Evie states that most residents of Panama can live on a shoestring budget, and you can do this, too.

From homes for $175,000 to beach homes worth millions of dollars, Panama offers everything. Many people live very nicely on $2,000 to $2,500 per month. When comparing prices to the US and Canada, you’ll pay three to five times less in most cases.

And as part of your retirement planning, you can invest in many of the properties that others are buying when they move to the country.

If you want to learn more about Evie Brooks and her business, we encourage you to visit her official website or My Panama Vacation Realty.

Final Thoughts

Investing in Panama, or any foreign real estate, may be a good option for your investment portfolio. Accumulating assets, especially if they’re income-generating rentals, will allow you to diversify your investment portfolio and benefit from Panama’s high GDP growth rate.

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3 Questions for Investing Retirement Money in 2022

Investing in 2022 is scary because of one word that we’re all hearing: inflation. Today, we’ve had the pleasure of discussing how to secure your retirement through smart investments. One topic that we’ve seen come up a lot is investing retirement money.

But we want to go a bit deeper than just one question to help you better understand retirement and investing.

3 Questions for Investing Retirement Money in 2022

1. How Will Inflation Affect My Retirement?

In 2021 and 2022, we’ve seen some very high inflation years. We’re seeing 7% and 8% inflation, and when stimulus packages from the coronavirus hit, it led to the printing of a lot of money. When more money enters the economy, inflation spikes.

What we’re experiencing right now is a result of this additional money flooding the market.

When you’re dealing with retirement planning, you’re thinking long-term – often 30 years. Of course, planning out your retirement should account for inflation, but we can’t assume that inflation levels will stay at 8% because it’s far too high.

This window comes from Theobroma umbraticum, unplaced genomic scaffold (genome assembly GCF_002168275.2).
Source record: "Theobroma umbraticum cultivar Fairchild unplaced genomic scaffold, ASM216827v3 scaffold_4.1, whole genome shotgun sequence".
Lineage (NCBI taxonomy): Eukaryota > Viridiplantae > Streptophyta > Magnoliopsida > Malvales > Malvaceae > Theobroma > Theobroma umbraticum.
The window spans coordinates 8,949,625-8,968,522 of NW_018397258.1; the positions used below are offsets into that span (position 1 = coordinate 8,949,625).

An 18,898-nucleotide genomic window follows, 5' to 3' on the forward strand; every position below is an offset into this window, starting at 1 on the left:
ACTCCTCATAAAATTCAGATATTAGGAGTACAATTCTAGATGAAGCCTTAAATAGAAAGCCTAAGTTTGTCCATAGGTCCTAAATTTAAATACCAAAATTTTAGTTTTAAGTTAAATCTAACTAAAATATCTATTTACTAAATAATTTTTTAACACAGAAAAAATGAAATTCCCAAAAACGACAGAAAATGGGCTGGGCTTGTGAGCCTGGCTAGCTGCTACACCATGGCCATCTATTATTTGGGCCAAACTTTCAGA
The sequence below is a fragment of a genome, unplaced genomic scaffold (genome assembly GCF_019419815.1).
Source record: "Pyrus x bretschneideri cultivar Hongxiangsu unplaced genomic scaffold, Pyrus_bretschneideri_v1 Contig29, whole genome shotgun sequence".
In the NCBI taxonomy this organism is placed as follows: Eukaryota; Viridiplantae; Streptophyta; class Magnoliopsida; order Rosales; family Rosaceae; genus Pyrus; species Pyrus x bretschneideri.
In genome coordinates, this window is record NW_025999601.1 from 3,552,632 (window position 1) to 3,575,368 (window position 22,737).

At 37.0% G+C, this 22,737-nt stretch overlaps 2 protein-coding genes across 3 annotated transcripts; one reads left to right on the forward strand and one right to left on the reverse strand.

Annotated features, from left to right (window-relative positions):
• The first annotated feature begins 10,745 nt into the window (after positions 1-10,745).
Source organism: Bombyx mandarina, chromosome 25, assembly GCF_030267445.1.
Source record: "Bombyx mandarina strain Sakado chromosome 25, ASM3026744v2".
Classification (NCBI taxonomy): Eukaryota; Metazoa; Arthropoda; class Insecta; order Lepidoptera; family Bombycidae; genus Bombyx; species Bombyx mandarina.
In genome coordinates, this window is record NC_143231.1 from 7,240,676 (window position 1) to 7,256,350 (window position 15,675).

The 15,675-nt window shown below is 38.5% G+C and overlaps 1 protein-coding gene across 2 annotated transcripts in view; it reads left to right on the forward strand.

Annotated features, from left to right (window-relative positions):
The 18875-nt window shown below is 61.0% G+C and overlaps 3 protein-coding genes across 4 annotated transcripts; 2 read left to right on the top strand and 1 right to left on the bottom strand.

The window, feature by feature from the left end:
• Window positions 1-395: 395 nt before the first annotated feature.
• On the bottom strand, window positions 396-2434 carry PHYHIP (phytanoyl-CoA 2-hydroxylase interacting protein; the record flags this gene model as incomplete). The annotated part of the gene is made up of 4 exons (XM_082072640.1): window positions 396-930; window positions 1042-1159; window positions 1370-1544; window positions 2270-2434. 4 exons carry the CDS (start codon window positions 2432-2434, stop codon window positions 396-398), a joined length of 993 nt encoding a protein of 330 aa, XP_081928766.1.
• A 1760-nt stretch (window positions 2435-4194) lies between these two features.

In fact, any plan that you run is unlikely to withstand 30 years of compounded inflation at 8%, meaning you wouldn’t have any money left. Honestly, inflation doesn’t bother me as much as it does other people right now because:

  • Over the last 10 – 12 years, inflation has been very low at 1% to 1.5%
  • Looking at historical data over the last 100 years, inflation is 3.2%

So, when you look at everything, we see that inflation was:

  • 11.3% in 1979
  • 13.5% in 1980
  • 10.3% in 1981

In between many periods, we see 5%, 8% and 9% inflation. However, in 2009, we hit a period of deflation where we had –4% inflation. While living in the moment of higher inflation, it’s very difficult to understand averages because we’re seeing sticker shock everywhere we go.

But based on the law of averages and what we’ve seen in the past, inflation should come back down.

A retirement financial plan that is actively managed will account for inflation and take steps to help combat it if it’s a long-term problem. However, while inflation may remain for the next few years, it will eventually fall back down.

2. Should I Be Investing When the Market is Uncertain?

People are concerned with investing right now. As financial advisors, we know that there are times, like when the pandemic hit, that we should be invested. However, the answer to this question isn’t easy.

Things can change from one week to the next, where investing in the market is good or bad.

Starting in 2022, we saw a lot of volatility. Fast-forward to recent weeks, and we’re amid Ukraine and Russia at war. That has thrown a bit of turbulence into the market.

Market volatility is good and bad.

If the market falls, it may be a great time to invest heavily. Right now, we’re about 70% cash because we needed to take a step out of the market. We still have 30% of funds in the market. If there is no demand or too much supply, you should consider exiting the market.

A few key points:

  • If you’re like us, you believe there are times to be invested and times to be on the sidelines
  • If you don’t care whether your account drops 30% to 40%, stay in the market

You should be invested in market volatility, but you need to be ready to pull money out and sit on cash, too.

3. Are Bonds a Good Investment Right Now?

Bonds are in a rough spot right now. If you read the news headlines on bonds, we’re in a bear market where bonds have struggled for a few years. How do we handle this? In traditional markets, you invest in:

  • Bonds
  • Stocks

Interest rates are going up, and bonds also take a hit when this happens. Between February 2021 to 2022, the benchmark index for bonds fell 5% to 5.5%.